"An Old Woman ('The Ugly Duchess')" by Quintin Matsys, c. 1515, Oil on Oak, 25.6" by 17.9"
The Google Art Project has a very high quality image of the painting here. You can zoom in close and see every crack in her décolletage. (If you’re unfamiliar with the Google Art Project, it lets you wander around famous museums all over the world, virtually wander from room to room, and then study paintings in spectacular detail.)
Lion Feuchtwanger utilized her story in his novel The Ugly Duchess and in 1816 Jacob Grimm collected the ‘Legends of Margarete’ in his book German sagas.” Did you catch that? The original Margaret may actually have been “beautiful,” and it was centuries of folklore that created the figure of the Ugly Duchess. And then centuries later, people began to associate her with the painting of “An Old Woman.”
As for Feuchtwanger’s 1923 historical novel, Die häßliche Herzogin Margarete Maultasch (The Ugly Duchess), also recommended in Gardner’s footnote, it also appears to be out of print. First Editions in German go on Amazon for over a hundred dollars, but used copies of later editions can be found for $11. Used copies of Willa Muir and Edwin Muir’s translation into English, also out of print, can be found for pretty cheap. The text for the Feuchtwanger is also on Google Books in German and English, but it’s also currently restricted.
But just as we were beginning to get discouraged that none of the books Gardner referenced could still be found easily, Whala! ”A Portrait of the Ugliest Princess in History,” by W. A. Baillie-Grohman, in Burlington Magazine’s April 1921 issue, can be found on the Internet Archive here! Thank you, Brewster Kahle.
Vol. xxxviii, p. 31 (Jan., 1021).
A PORTRAIT OF THE UGLIEST PRINCESS IN HISTORY
BY W. A. BAILLIE-GROHMAN
HE accompanying plate [a] is from
the portrait of Duchess Margaret of
Tyrol, better known as Pocket-
mouthed Meg, by the hand of Ouen-
tin Matsvs. [continue reading...]
(‘Y’s sometimes look like ‘v’s when text is scanned in, et cetera.) Subscribers to the Burlington Magazine can still read back issues online, but I’m not sure if that goes all the way back to 1921. (If the quote from the Internet Archive above can be believed, the article might be from January 1921, not April.)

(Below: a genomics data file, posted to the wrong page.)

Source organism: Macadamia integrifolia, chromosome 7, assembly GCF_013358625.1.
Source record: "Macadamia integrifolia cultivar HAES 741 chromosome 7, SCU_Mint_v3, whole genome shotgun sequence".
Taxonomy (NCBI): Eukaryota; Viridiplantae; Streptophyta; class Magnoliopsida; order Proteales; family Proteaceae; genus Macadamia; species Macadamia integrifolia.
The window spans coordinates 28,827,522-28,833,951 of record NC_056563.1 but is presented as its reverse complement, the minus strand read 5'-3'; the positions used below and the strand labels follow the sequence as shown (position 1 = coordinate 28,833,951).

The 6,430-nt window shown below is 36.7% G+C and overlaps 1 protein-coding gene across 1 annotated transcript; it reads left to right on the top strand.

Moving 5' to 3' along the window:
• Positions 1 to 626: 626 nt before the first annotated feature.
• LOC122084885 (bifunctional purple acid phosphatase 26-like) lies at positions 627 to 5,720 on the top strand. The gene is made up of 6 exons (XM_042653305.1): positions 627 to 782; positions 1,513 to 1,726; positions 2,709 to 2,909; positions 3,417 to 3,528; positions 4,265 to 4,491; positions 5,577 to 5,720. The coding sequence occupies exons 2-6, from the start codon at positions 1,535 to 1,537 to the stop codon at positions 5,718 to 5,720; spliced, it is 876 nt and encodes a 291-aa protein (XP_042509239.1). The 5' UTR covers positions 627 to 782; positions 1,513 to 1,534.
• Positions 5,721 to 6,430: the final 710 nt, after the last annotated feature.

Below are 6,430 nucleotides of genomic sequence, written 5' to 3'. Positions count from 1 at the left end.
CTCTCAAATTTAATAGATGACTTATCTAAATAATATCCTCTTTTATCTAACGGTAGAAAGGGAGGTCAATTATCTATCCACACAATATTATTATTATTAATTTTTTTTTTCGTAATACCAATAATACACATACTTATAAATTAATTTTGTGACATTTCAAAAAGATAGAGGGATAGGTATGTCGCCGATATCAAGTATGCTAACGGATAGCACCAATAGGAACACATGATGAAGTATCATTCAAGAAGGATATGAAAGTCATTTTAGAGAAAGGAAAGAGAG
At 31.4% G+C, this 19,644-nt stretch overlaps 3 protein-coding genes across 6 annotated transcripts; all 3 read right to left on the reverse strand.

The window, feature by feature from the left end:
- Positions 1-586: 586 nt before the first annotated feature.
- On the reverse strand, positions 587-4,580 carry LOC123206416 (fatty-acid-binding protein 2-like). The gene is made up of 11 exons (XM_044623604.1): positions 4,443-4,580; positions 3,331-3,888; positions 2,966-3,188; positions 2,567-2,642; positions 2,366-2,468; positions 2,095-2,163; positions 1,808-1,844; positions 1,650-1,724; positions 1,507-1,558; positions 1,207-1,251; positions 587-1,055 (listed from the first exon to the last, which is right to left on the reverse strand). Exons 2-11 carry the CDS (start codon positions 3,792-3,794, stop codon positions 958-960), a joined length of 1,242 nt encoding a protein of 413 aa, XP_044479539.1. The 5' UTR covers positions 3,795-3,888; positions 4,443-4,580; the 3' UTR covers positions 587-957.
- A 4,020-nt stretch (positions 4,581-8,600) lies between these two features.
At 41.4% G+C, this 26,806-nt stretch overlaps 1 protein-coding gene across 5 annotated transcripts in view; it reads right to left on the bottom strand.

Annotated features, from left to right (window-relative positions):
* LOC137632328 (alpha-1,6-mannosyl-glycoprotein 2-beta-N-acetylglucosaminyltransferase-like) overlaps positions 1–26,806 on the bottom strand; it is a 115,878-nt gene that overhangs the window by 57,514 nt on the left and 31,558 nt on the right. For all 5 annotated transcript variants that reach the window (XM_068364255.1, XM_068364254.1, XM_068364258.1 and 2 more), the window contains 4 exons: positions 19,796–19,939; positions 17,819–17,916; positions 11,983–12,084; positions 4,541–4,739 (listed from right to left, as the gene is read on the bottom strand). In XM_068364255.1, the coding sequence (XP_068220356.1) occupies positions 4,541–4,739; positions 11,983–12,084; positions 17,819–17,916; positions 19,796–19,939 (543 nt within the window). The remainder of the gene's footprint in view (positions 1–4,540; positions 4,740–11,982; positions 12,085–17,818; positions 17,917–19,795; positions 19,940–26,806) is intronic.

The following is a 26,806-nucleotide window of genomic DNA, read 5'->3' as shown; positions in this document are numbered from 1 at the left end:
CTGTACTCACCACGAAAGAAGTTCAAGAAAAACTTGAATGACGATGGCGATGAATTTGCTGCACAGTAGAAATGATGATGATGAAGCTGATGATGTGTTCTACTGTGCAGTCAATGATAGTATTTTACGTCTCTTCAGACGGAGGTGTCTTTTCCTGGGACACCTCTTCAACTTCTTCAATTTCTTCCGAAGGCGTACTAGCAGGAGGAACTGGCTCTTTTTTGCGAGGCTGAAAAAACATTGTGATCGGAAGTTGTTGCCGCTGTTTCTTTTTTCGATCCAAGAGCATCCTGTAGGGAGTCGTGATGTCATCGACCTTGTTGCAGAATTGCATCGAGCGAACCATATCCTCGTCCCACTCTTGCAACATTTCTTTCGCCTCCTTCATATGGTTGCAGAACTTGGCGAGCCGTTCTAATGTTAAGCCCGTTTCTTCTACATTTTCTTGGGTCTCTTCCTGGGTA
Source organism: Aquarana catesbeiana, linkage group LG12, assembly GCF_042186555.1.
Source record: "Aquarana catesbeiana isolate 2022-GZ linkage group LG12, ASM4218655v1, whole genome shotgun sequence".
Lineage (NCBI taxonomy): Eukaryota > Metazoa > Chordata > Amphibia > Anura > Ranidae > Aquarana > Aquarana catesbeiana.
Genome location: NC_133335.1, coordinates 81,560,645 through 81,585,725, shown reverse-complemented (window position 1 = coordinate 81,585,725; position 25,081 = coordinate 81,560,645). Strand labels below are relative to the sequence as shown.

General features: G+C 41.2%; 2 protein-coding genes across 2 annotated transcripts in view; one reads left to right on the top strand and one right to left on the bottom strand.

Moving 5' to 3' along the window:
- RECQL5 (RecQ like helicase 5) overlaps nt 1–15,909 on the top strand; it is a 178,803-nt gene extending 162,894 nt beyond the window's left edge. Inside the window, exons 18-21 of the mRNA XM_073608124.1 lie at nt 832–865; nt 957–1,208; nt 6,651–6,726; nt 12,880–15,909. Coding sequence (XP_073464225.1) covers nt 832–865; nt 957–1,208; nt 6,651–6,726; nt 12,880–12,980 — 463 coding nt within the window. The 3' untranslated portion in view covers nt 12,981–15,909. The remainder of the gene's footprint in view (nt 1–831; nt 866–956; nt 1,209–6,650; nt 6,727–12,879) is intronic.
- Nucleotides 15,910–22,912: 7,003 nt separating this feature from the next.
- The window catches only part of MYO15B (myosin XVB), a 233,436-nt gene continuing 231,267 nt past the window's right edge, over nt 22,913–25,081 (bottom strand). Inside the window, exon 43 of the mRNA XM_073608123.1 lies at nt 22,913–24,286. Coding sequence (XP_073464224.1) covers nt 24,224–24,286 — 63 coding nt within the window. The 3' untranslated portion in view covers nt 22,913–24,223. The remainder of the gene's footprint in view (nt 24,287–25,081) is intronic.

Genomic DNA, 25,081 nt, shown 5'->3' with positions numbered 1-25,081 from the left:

This is the first blog post in a series I call “G.A.H.! (Gardner’s Annotations Hyperlinked),” named after the exclamation (“GAH!”) we sometimes speak softly when a footnote references a book that is increasingly difficult to put your greasy paws onto. The Annotated Alice is still the definitive edition of Lewis Carroll’s masterpiece, but sometimes it needs some links.
[Department of Portmanteaus] Today we give an honorable mention to the Brooklyn-based design studio Snarkitecture, recently featured in the Home & Garden section of the New York Times online. The studio, headed by Alex Mustonen and Daniel Arsham, creates sculptures and installations intended to unsettle: “Searching for sites within architecture with the possibility for confusion or misuse, Snarkitecture aims to make architecture perform the unexpected.” An exhibition of “funiture” — furniture that counts furnishing least among its aspirations, is currently on display at the Volume Gallery in Chicago.
Before there was Instagram, people used chemical emulsifying processes to make their photographs look cool. An American artist named Mabel Odessey will have a site-specific installation at France’s Château de Lacaze from May 6 thru 30th, using the distinctly retro technique of pinhole photography. She described the show to us in an e-mail:
The photographs are made from marionettes made in the 1940s based on Tenniel illustrations. The installation will use different parts of the château to consider different aspects of the the Alice books. Visitors will descend (like Alice through the rabbit hole) into a cave like area where the photographs will pose questions of identity and perception. Visitors will then climb up to the mezzanine areas and consider the philosophical, and nonsense aspects of the books, another passageway will lead to the domain of the Queen of hearts and Carroll’s satirical look at Victorian society.
Lacaze is in the Southeast Tarn department of France. Mabel Odessey has many more galleries of her pinhole photography at her website www.mabelodessey.com. An article by Odessey and pictures from the installation will be featured in the Spring 2012 Knight Letter number 88, available to LCSNA members.
In Russia, a forty-year-old professional photographer named Vladimir Clavijo-Telepnev has also been creating beautiful old-fashion images of Alice. His series called Alice in Wonderland can be seen at his website here. There’s also a nice YouTube montage:
Japanese artist Yayoi Kusama is a living legend. Born in 1923, she spent much of the 60s and 70s in New York’s avant garde art scene whipping up a multi-media storm of iconic sculptures, open air installations, anti-war protests and controversy. Since 1977 she has been a voluntary resident at a psychiatric facility in Japan, but she has never stopped creating art. This spring England’s leading institute for modern art, the Tate Modern, is holding a retrospective of her work.
Now, aged 83, she has turned her considerable talents to illustrating Alice’s Adventures in Wonderland. The cloth-bound volume was published by Penguin Classics last month and is available from Amazon. The promotional video below gives a tantalizing tour of her marvelous illustrations. The title of this blog post is taken from the first page of the book.